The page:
Four guests show up at a once popular hotel on the California-Nevada border. Stuck there for the night for various reasons, they find themselves uncovering secrets about each other and the hotel itself. That is pretty much all I can say in regard to the plot to the noir-ish thriller Bad Times at the El Royale without venturing into spoiler territory. It is one of those stories that consists almost entirely of style and twists. Revealing anything could give the whole thing away. It is very Tarantino-esque in its dialogue and the way it gives details that do not initially appear to be essential to the plot. However, it lacks the depth or cleverness of QT’s best work. While I appreciated the performances and individual scenes, overall, it comes off as an empty genre exercise.
I cannot discuss the plot, but I can tease you a bit with the characters, all of whom are introduced with great intrigue. There is smooth talking vacuum salesman Laramie Seymour Sullivan, played by Jon Hamm with a combination of charm and impatience. Jeff Bridges is the kind, yet seemingly out of place, Father Daniel Flynn. Cynthia Erivo is Darlene, a singer who wants to be left alone to practice. Dakota Johnson rounds out the guest list as the mysterious Emily who, I will just say, is not a people person. The fifth major character is hotel manager Miles, played by Lewis Pullman, who is pleasant in a way that makes it clear he is hiding something. They are also joined by key characters played by Cailee Spaeny and Chris Hemsworth.
Everything about Bad Times at the El Royale is focused on its style. Every aspect about the characters, from their look to the way they speak to the way they are framed in each shot, seems designed to make them into archetypes. That was cool at first but, approximately halfway through the 135 minute running time (minus the end credits), I realized there was nothing going on underneath the surface. There is no substance here. It comes off as characters basing their actions on movies they have seen, a criticism often levied against Tarantino. He tends to be able to subvert genre expectations, while here it plays into them.
Writer/director Drew Goddard previously wrote/directed the clever horror satire The Cabin in the Woods. There, he set up horror clichés, then knocked them down as he simultaneously commented on and paid homage to them. For much of the first half of El Royale, that is what I thought he was doing for dark, twisty thrillers about disparate strangers meeting up at a mysterious location. He is not. It is all played straight, which would be fine if the movie were as complex as it pretends to be. Here, style and cleverness are employed for their own sake. The lengthy monologues, creepy set-pieces and surprise revelations do not add up to a lot.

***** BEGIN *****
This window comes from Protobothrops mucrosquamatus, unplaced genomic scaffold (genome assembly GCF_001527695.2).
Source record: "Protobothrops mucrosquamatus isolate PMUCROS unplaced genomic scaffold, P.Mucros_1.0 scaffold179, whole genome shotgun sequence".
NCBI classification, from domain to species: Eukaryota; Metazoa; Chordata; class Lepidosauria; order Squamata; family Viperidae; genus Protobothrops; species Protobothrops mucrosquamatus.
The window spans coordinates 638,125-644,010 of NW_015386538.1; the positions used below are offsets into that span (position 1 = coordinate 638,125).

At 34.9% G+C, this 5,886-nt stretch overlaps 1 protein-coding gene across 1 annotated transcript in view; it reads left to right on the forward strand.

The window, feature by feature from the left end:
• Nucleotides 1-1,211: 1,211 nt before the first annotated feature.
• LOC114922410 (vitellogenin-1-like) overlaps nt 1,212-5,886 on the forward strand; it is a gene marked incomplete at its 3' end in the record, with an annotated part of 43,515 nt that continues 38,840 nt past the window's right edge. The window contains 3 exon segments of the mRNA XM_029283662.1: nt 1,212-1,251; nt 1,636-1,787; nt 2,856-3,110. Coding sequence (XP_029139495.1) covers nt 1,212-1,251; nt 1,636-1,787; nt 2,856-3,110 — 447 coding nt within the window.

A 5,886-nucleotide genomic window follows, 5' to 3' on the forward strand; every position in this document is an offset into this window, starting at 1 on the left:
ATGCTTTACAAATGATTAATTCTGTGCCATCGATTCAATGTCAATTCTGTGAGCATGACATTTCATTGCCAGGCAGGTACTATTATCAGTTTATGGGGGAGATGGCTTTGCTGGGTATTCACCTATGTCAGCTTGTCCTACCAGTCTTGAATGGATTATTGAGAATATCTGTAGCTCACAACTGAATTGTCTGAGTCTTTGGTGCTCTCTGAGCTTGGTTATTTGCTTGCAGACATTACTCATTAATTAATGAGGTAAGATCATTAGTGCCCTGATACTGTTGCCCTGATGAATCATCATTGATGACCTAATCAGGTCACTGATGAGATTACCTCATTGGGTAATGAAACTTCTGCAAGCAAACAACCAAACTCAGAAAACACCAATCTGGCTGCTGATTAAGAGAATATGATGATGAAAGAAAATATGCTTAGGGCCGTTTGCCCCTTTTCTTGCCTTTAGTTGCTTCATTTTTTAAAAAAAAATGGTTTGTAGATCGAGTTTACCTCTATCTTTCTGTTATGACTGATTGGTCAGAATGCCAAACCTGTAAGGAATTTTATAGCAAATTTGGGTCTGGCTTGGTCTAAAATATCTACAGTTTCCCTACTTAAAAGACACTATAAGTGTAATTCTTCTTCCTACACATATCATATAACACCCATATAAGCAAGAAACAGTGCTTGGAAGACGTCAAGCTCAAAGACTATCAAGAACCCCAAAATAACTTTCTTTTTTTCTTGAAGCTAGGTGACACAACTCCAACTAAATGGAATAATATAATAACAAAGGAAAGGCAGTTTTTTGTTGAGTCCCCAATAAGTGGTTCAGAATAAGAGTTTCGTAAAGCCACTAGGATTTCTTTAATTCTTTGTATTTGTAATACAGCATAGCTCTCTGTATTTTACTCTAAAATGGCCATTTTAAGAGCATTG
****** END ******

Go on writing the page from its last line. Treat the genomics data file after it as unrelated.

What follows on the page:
That being said, there are large stretches that work pretty well. The early scene introducing the major players as they meet each other in the lobby is really good. As is the climactic showdown. There is also a compellingly creepy sequence where the Jon Hamm character discovers some of the El Royale’s more alarming secrets. Those three scenes actually felt like they were about something.
There are several smaller moments, individual shots and pieces of conversations that drew me in. That is a credit to the excellent cast Goddard was able to put together. The effortlessly charismatic Jon Hamm is perfect for the role of a guy who uses a constant stream of bluster to imply a sense of authority. Jeff Bridges lends as much nuance as possible to this screenplay. He takes what he is doing here very seriously. They are both quite good, as are Dakota Johnson, Lewis Pullman and Chris Hemsworth as a psychopath. The most interesting performance is given by Cynthia Erivo as the hardworking singer. Her role is just as familiar as everyone else’s, but she brings genuine emotion and sympathy to it. It was almost like the stakes were real when she was onscreen. While the screenplay may come off as less clever than it thinks it is, at least the performers sell everything as though it matters.
Despite my complaints, I did not have a bad time with El Royale. There are sections that live up to the potential of the central concept. But twistiness is only effective if the underlying story is engrossing. Unfortunately, it really is not. There is enough in the writing and acting for me to recommend this for fans of the genre. However, it is certainly not a place I will be visiting again anytime soon.
3 out of 5
Jeff Bridges as Father Daniel Flynn
Cynthia Erivo as Darlene Sweet
Lewis Pullman as Miles
Jon Hamm as Laramie Seymour Sullivan
Dakota Johnson as Emily
Cailee Spaeny as Ruth
Chris Hemsworth as Billy Lee
Written and directed by Drew Goddard